Road trauma support advocates are concerned about the proportion of regional drivers making up the state's road toll figures.
This comes after a review of Victoria's road toll figures for 2021, which found 22 road fatalities in the Grampians region in 2021, one more than the same period in 2020.
In the Wimmera, Horsham and the Northern Grampians saw four road deaths each, the most for the region and an increase of one from 2020.
Regional Victoria has recorded its second lowest number of road fatalities in a calendar year, despite the state's overall number of lives lost increasing by 11 per cent.
However, Road Trauma Support Services Grampians regional coordinator said the figures were still too high.
"One life is one too many. I think what we are seeing in the figures, with a sudden influx of more people on the road after the 2020-2021 lockdowns, I am wondering what effect that has had on people," she said.
Road Trauma Support Services is a non-for-profit organisation which provides counselling, support and road safety seminars across Australia.
As part of her role at the group, Ms Batchelor works with individuals referred from the Magistrates' Court of Victoria and self-referrals to run road trauma awareness seminars.
The focus is on choices, safety information and the impact of road trauma on communities in the Grampians region. Often individuals with repeat offences are referred to these seminars.
In 2021, 119 people were killed on roads in regional Victoria - down from 126 lives lost in 2020, and a further reduction on the 146 regional road deaths in 2019.
There was also an increase in single-vehicle fatal crashes, which accounted for 46 lives lost, compared with 33 last year.
Ms Batchelor said single-vehicle incidents were especially common in the Grampians region.
"One of the facts we do know is that 61 per cent of drivers who lost their lives were from rural Victoria," she said.
"We make up a huge proportion in rural areas of lives lost. Particularly in the Grampians region which is a huge area. With rural road fatalities, there are a lot of single-vehicle incidents in the data.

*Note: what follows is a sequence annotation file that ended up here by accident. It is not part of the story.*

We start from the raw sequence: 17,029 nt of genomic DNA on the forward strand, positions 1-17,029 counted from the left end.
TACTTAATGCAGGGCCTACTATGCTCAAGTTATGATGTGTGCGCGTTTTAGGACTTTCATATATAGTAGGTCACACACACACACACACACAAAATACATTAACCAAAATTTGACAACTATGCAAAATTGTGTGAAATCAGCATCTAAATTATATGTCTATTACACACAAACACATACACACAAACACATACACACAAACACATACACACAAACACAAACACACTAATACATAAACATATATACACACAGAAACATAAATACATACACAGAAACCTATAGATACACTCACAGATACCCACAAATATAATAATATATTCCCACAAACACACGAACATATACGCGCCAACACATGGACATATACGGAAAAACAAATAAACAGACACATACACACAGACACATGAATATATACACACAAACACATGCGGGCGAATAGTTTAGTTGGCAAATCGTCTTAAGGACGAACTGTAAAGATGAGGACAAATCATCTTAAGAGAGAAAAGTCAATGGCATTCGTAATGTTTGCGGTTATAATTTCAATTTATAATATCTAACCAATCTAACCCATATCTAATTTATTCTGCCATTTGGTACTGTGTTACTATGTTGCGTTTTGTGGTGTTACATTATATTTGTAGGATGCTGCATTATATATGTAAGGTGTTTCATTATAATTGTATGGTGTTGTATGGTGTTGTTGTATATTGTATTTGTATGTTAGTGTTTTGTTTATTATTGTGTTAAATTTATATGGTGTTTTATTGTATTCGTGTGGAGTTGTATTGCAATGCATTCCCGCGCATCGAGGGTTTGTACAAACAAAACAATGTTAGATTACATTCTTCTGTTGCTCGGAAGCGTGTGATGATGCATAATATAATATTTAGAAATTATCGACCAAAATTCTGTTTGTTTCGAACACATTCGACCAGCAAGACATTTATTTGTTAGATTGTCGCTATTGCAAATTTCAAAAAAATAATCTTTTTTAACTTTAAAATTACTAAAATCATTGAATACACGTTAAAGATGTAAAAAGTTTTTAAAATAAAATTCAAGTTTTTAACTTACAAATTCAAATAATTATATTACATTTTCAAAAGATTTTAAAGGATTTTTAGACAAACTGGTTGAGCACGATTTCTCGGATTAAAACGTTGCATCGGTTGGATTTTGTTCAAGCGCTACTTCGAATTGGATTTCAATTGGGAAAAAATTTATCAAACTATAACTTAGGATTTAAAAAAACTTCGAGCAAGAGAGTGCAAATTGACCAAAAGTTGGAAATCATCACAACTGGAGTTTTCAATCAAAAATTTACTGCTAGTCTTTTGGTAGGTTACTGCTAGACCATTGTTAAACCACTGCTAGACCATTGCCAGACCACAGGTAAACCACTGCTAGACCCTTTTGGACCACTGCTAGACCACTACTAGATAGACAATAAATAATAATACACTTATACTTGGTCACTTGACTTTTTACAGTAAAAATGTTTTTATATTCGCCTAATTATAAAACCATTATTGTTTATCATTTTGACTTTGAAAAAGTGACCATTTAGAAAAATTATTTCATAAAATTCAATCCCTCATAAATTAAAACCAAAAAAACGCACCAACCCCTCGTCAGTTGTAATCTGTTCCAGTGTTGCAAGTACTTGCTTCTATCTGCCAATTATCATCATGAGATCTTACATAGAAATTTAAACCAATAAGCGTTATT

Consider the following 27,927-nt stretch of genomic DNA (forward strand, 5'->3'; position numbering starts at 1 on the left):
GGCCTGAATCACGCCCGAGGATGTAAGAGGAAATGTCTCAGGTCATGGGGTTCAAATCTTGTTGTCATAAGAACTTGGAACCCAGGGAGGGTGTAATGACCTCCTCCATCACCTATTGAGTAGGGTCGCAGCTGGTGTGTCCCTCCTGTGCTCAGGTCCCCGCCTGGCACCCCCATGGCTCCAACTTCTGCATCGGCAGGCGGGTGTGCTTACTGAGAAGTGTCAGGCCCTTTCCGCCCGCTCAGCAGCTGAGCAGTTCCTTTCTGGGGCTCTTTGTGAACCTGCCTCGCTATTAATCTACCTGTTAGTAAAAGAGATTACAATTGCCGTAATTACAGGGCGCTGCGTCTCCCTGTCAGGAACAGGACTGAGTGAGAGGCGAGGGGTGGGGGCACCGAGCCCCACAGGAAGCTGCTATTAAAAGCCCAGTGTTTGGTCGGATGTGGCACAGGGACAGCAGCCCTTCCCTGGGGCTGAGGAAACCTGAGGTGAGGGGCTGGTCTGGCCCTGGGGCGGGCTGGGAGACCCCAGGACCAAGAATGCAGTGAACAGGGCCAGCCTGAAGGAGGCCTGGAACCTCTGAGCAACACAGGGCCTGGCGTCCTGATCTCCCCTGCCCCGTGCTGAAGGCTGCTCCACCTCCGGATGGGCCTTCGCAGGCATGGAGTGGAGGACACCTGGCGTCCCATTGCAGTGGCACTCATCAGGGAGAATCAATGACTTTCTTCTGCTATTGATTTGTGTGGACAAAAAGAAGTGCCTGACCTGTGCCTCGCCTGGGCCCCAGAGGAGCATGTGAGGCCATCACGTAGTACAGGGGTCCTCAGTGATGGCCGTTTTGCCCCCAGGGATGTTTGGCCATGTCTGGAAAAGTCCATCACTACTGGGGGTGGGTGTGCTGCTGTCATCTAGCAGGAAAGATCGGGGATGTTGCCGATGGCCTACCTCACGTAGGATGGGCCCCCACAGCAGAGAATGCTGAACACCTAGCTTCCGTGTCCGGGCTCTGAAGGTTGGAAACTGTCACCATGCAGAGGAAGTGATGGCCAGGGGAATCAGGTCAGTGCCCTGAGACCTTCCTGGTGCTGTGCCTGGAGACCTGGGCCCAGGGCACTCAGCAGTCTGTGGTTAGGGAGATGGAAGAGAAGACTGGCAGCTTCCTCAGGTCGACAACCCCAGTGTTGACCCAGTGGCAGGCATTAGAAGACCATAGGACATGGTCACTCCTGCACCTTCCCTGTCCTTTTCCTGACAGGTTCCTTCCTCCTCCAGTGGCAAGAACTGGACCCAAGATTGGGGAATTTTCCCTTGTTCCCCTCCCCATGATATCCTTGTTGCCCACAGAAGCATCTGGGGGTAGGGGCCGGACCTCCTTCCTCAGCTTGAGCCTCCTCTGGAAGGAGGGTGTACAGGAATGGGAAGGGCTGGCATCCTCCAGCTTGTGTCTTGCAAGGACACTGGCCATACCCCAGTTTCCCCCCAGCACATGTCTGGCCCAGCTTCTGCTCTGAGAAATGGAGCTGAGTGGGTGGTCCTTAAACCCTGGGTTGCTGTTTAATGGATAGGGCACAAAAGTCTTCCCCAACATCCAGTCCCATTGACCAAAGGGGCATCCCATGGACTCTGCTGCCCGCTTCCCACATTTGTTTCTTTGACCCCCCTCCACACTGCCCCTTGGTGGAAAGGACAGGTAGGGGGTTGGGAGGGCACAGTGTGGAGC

"What we do know is that speed, fatigue, drugs, and alcohol play a large factor in road crashes. These are not an accident; they are a result of poor driving choices.
"A lot of it can be changed through behaviour, attitudes to driving and education - and a safer road system."
Ms Batchelor said the service looked at how driver choices increased risk on the roads.
Between 2016 and 2020, 54 per cent of people killed on Grampians region roads died within a 30km radius of their home.
"When we talk about these statistics, it is about choice more than anything. You choose to get behind the wheel fatigued. You choose to speed, you choose to drive under the influence of drugs or alcohol," she said.
"The other thing that astounds me is that there is still a lot of people who don't wear seatbelts, putting themselves at a huge risk of injury or death."
She said road deaths often had a far wider impact in rural settings like the Wimmera - with the service working with witnesses, family members and first responders.
"In rural areas you have strong communities, there are sports clubs, a lot of people that know people," she said.
"In rural areas, when the CFA, police or SES are going out to cut someone out of a car chances are they know them, they know the family. That can have a huge impact.
"We see that impact more in smaller communities."
Road Trauma Support Services operates a free and non-referral road trauma counselling. To enquire, call 1300 367 797.
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